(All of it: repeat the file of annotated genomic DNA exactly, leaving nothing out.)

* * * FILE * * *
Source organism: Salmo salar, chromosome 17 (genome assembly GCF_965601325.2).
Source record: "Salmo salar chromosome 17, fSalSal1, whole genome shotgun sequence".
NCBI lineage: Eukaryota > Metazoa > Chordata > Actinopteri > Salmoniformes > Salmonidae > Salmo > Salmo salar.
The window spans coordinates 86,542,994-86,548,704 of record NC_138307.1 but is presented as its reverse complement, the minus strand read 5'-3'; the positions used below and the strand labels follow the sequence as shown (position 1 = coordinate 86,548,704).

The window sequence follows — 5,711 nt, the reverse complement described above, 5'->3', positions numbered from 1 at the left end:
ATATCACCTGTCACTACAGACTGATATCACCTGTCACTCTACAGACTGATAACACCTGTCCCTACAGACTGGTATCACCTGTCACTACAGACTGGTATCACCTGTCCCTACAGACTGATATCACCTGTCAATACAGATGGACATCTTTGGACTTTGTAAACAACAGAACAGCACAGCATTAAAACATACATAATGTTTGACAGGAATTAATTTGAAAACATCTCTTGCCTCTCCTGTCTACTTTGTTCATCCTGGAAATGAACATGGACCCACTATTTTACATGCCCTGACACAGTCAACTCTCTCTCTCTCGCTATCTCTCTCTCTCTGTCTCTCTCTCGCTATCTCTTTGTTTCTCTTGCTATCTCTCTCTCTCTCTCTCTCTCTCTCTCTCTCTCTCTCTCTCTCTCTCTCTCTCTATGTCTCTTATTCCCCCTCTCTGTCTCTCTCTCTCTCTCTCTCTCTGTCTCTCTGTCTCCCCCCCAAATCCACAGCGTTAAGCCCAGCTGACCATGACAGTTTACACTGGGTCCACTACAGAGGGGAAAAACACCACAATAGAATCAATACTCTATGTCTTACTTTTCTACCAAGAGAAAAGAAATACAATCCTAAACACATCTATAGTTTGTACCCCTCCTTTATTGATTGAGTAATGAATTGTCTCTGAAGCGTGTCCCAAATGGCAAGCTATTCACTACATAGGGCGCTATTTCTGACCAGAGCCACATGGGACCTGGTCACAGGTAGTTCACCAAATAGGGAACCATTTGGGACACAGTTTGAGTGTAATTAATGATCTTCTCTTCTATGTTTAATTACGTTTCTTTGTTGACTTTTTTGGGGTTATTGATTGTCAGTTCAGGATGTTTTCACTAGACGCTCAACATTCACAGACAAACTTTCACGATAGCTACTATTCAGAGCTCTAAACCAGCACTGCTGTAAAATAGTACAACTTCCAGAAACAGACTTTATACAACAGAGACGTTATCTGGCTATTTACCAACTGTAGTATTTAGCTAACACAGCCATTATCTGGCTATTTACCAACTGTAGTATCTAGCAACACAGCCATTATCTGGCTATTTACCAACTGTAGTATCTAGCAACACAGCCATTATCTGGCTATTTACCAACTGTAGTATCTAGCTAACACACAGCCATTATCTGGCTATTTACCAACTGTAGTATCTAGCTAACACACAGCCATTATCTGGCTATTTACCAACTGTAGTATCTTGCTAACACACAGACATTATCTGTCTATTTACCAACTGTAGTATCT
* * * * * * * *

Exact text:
Source organism: Salmo salar, chromosome 17 (genome assembly GCF_965601325.2).
Source record: "Salmo salar chromosome 17, fSalSal1, whole genome shotgun sequence".
NCBI lineage: Eukaryota > Metazoa > Chordata > Actinopteri > Salmoniformes > Salmonidae > Salmo > Salmo salar.
The window spans coordinates 86,542,994-86,548,704 of record NC_138307.1 but is presented as its reverse complement, the minus strand read 5'-3'; the positions used below and the strand labels follow the sequence as shown (position 1 = coordinate 86,548,704).

The window sequence follows — 5,711 nt, the reverse complement described above, 5'->3', positions numbered from 1 at the left end:
ATATCACCTGTCACTACAGACTGATATCACCTGTCACTCTACAGACTGATAACACCTGTCCCTACAGACTGGTATCACCTGTCACTACAGACTGGTATCACCTGTCCCTACAGACTGATATCACCTGTCAATACAGATGGACATCTTTGGACTTTGTAAACAACAGAACAGCACAGCATTAAAACATACATAATGTTTGACAGGAATTAATTTGAAAACATCTCTTGCCTCTCCTGTCTACTTTGTTCATCCTGGAAATGAACATGGACCCACTATTTTACATGCCCTGACACAGTCAACTCTCTCTCTCTCGCTATCTCTCTCTCTCTGTCTCTCTCTCGCTATCTCTTTGTTTCTCTTGCTATCTCTCTCTCTCTCTCTCTCTCTCTCTCTCTCTCTCTCTCTCTCTCTCTCTCTCTATGTCTCTTATTCCCCCTCTCTGTCTCTCTCTCTCTCTCTCTCTCTGTCTCTCTGTCTCCCCCCCAAATCCACAGCGTTAAGCCCAGCTGACCATGACAGTTTACACTGGGTCCACTACAGAGGGGAAAAACACCACAATAGAATCAATACTCTATGTCTTACTTTTCTACCAAGAGAAAAGAAATACAATCCTAAACACATCTATAGTTTGTACCCCTCCTTTATTGATTGAGTAATGAATTGTCTCTGAAGCGTGTCCCAAATGGCAAGCTATTCACTACATAGGGCGCTATTTCTGACCAGAGCCACATGGGACCTGGTCACAGGTAGTTCACCAAATAGGGAACCATTTGGGACACAGTTTGAGTGTAATTAATGATCTTCTCTTCTATGTTTAATTACGTTTCTTTGTTGACTTTTTTGGGGTTATTGATTGTCAGTTCAGGATGTTTTCACTAGACGCTCAACATTCACAGACAAACTTTCACGATAGCTACTATTCAGAGCTCTAAACCAGCACTGCTGTAAAATAGTACAACTTCCAGAAACAGACTTTATACAACAGAGACGTTATCTGGCTATTTACCAACTGTAGTATTTAGCTAACACAGCCATTATCTGGCTATTTACCAACTGTAGTATCTAGCAACACAGCCATTATCTGGCTATTTACCAACTGTAGTATCTAGCAACACAGCCATTATCTGGCTATTTACCAACTGTAGTATCTAGCTAACACACAGCCATTATCTGGCTATTTACCAACTGTAGTATCTAGCTAACACACAGCCATTATCTGGCTATTTACCAACTGTAGTATCTTGCTAACACACAGACATTATCTGTCTATTTACCAACTGTAGTATCT